Veronica's Biological Father Files Oklahoma Adoption Request - NewsOn6.com - Tulsa, OK - News, Weather, Video and Sports - KOTV.com |

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Baby Veronica's Oklahoma Family Files Adoption Requests

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NOWATA COUNTY, Oklahoma -

Baby Veronica's biological father, stepmother and paternal grandparents have reportedly filed paperwork to adopt the now 3-year-old girl.

For most of her life, Veronica Brown has been at the heart of an emotional custody battle.

"It's something you really can't explain to them, because they're not going to grasp it," said her biological father, Dusten Brown.

South Carolina courts first ruled the Indian Child Welfare Act favored Veronica living with her father, Brown, who is Cherokee. He took custody in 2011, even though she spent her first 27 months with a couple in South Carolina, Matt and Melanie Capobianco, who had hoped to adopt her.

6/25/2013 Related Story: Custody Fight Over Cherokee Girl Not Done, Despite Supreme Court Ruling

When the Supreme Court ruled the act doesn't apply, Brown vowed to do whatever he could to keep his daughter.

"Now that I've got her, I'm fighting for every bit of it to stay with me," Brown said.

Brown has now filed to adopt Veronica in Oklahoma, which is basically a safeguard in case a court terminates his parental rights.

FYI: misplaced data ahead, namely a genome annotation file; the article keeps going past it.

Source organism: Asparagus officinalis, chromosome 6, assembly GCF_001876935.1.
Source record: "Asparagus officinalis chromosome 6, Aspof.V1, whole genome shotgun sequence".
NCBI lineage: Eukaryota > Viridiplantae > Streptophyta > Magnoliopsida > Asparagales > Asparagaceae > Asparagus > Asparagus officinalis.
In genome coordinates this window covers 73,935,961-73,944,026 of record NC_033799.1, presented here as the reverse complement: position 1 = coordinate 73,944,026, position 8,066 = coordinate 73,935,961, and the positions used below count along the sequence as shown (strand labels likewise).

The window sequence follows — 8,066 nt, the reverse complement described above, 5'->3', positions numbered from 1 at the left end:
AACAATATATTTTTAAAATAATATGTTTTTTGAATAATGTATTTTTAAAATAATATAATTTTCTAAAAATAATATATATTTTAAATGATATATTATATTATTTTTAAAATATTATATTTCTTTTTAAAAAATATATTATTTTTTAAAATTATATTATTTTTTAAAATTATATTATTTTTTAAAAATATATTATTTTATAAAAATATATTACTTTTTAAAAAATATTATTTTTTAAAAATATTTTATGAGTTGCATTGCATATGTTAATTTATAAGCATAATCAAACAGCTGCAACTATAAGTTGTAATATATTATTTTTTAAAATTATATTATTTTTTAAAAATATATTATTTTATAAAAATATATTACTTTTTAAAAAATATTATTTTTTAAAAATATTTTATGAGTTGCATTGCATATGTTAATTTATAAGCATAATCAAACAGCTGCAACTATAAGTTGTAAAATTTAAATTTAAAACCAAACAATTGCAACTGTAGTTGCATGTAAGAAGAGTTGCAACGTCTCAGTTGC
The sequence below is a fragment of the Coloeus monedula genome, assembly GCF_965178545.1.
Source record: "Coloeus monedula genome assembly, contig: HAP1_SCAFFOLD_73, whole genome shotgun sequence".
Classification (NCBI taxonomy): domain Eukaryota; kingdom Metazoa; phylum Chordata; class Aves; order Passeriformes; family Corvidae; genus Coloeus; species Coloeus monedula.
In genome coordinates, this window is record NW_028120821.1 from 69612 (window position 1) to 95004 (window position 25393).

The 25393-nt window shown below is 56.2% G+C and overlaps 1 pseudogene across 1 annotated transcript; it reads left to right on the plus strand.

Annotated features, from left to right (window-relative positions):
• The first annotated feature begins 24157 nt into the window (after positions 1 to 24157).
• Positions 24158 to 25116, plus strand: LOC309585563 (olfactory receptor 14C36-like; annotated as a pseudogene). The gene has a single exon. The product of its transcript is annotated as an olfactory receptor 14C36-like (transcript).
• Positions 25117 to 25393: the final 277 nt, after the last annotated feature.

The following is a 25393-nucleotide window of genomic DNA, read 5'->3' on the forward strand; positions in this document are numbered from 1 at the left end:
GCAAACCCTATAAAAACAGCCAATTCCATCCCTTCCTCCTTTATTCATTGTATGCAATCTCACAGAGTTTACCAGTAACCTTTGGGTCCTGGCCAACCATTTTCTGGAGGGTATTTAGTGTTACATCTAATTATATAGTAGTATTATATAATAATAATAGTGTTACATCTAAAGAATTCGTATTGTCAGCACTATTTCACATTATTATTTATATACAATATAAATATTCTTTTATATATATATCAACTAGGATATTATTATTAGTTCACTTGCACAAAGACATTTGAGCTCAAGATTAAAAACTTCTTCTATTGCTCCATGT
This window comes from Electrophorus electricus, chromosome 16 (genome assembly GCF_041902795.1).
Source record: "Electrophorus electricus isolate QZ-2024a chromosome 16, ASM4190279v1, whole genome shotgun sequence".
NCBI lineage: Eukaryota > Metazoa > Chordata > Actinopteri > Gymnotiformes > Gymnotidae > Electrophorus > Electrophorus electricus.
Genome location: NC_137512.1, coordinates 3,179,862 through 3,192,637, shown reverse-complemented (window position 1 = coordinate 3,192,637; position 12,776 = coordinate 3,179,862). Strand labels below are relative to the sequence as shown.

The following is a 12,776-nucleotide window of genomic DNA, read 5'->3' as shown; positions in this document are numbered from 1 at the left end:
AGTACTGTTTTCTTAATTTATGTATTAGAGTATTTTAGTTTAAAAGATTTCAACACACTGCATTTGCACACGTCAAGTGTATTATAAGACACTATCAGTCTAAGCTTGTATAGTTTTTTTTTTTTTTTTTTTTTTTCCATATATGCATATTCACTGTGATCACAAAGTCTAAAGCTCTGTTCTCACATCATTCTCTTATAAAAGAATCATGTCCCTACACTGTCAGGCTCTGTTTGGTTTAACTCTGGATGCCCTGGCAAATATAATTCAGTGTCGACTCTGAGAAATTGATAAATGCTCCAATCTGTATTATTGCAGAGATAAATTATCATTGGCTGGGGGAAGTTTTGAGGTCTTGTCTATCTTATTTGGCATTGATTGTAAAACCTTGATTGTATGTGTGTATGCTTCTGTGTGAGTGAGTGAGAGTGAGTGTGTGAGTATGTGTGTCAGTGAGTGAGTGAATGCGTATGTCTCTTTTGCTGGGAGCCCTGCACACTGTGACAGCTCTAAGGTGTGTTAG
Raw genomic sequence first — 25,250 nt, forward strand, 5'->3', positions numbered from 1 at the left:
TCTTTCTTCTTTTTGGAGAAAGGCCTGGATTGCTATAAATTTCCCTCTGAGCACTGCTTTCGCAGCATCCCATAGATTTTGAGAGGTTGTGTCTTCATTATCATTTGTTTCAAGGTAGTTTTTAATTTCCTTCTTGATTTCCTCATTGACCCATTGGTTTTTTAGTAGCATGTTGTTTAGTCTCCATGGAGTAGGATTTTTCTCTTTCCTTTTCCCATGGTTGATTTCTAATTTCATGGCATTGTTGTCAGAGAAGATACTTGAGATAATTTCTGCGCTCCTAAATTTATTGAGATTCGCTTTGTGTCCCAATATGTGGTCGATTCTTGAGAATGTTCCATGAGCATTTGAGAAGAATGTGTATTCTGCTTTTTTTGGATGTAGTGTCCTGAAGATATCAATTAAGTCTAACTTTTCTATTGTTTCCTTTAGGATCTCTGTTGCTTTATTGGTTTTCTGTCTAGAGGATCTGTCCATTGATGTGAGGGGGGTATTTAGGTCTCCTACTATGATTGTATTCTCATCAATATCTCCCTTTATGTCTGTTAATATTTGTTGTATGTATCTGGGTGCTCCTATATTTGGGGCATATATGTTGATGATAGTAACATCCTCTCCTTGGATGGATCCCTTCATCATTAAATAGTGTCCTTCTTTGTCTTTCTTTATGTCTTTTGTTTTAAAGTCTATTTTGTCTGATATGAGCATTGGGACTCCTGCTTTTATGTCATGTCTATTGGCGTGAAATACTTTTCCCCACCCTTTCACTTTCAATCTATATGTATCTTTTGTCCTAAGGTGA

Chrissi Ross Nimmo, Assistant Attorney General for the Cherokee Nation, is the lead counsel representing Brown.

"I think there is no doubt that both sides were going to be filing documents the minute we got the decision on this case," she said.

Since the Supreme Court left open the possibility that other family members could be considered as adoptive parents under the Indian Child Welfare Act, Dusten Brown's parents also filed for custody in Cherokee tribal court. And Brown's wife filed a step-parent adoption petition in Oklahoma.

7/2/2013 Related Story: Father Of 'Baby Veronica' Talks About Supreme Court Decision

Nimmo said jurisdiction will likely be the first issue addressed.

"There's definitely a legal question as to whether or not South Carolina can continue to exercise jurisdiction over this child," she said.

The attorney for the Capobiancos says the filings will further delay proceedings in South Carolina.

Nimmo said, no matter where the case is heard, she expects it to be given high priority, but it's no certainty the fight and Veronica's future will be resolved quickly.

"There's no finite timeline on when we will have a final, binding, non appealable decision in this case," Nimmo said.

There is one more interesting possibility in the case. Although it's not likely, it is possible for Veronica's birth mother to revoke her consent to relinquish her parental rights and she could seek custody of her under the Indian Child Welfare Act.

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